All those .c files are converted into a single executable not by the compiler itself, but by the linker (ld) after the compiler is finished producing one .o file for each .c file.
As far as I know, there is no way to ask the compiler to compile all the .c files, producing assembly language output, and produce one assembly language file.
If this is really important to you, try one of two things. I'll give the more complex thing to try first, then the less complex.
The more complex thing:
Create an empty directory. Put in it a few .c files which, together, form a program. Put two functions in each one. Design the program so that when you run it, every function in every file gets called. (These can be very trivial functions.) Make sure that main() is defined in one and only one file.
Then compile these files and make sure the program runs.
Then compile these files with the -S option. The compiler will go as far as producing assembly language source and then stop.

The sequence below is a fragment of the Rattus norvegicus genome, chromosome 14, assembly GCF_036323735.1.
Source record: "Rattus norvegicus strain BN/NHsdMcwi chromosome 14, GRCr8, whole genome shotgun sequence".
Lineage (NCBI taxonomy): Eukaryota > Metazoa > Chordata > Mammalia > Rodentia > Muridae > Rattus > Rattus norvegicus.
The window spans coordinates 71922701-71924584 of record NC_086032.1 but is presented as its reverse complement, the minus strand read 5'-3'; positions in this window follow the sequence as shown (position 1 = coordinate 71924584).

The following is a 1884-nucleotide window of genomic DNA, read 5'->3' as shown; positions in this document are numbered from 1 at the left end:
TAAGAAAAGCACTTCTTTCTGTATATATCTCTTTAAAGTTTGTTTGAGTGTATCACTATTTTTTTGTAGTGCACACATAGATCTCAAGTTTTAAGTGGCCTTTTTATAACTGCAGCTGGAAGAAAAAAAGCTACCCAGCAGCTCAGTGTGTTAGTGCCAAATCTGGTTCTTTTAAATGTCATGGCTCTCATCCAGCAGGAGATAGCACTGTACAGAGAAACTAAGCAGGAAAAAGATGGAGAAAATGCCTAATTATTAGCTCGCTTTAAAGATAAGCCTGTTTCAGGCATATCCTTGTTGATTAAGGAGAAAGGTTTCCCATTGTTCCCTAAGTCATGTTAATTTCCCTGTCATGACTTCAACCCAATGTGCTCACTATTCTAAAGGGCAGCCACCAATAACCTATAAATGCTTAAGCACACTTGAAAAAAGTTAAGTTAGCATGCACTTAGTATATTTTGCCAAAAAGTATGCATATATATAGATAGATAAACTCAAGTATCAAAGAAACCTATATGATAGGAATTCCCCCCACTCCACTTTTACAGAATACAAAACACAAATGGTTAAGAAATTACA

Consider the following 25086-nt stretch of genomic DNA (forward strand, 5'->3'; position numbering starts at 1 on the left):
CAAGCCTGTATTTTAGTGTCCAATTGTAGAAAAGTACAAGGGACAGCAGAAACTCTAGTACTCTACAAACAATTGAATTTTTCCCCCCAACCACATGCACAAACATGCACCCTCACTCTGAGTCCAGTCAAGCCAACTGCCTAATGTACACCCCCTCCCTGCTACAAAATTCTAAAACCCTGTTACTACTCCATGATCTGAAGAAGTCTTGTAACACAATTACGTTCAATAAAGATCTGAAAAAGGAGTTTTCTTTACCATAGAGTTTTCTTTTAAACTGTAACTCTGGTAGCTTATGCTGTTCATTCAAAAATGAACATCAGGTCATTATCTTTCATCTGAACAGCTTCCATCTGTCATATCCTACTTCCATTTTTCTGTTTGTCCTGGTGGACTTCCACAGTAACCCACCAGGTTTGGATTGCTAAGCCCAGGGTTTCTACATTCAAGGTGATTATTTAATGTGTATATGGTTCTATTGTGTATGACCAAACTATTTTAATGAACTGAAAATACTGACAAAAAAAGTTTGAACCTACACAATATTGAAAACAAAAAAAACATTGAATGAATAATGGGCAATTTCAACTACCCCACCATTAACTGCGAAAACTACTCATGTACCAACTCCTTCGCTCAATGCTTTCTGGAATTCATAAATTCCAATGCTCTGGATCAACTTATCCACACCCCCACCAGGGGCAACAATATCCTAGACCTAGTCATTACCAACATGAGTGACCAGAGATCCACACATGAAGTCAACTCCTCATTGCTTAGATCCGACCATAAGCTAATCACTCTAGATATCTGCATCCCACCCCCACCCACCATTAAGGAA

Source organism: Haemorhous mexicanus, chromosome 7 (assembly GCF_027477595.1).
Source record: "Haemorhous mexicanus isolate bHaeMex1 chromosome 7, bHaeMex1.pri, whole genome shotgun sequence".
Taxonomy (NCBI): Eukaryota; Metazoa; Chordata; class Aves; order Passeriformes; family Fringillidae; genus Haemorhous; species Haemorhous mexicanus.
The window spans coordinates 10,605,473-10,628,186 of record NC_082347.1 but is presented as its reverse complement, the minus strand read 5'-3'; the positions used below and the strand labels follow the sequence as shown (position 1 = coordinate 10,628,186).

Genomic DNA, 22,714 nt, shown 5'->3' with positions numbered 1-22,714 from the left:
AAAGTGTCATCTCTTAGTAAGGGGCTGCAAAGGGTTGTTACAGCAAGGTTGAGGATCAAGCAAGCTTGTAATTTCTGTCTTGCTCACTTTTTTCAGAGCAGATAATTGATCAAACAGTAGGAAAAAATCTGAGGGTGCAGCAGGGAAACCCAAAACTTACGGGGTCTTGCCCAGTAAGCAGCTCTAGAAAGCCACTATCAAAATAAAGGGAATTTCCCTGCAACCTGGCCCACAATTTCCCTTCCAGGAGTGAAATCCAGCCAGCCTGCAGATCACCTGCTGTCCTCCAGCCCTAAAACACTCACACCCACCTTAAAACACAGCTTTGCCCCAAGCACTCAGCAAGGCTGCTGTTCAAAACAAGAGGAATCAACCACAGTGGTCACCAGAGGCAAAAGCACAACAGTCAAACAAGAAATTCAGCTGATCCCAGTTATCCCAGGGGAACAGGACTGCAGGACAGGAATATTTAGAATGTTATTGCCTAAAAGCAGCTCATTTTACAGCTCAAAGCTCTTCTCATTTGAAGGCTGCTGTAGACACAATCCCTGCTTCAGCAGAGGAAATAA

Examine the assembly language files and see whether there's a way you can massage them into one assembly language file that you can do a "gcc" on and get a runnable program.
Then apply the lessons learned to your larger project.
If you choose to do this, then the yellow brick road you will be walking is a long, long yellow brick road.
The less complex thing:
Combine all your .c files into one .c file. Centralize all your #includes; no need to include any of them more than once. Get rid of any #include that includes one of those .c files you're combining. Compile the combined source file, just to make sure it actually compiles ok.
Then compile it with -s, and you have your source.
Hope this helps.
Last edited by firstname.lastname@example.org; 04-14-2007 at 08:43 AM.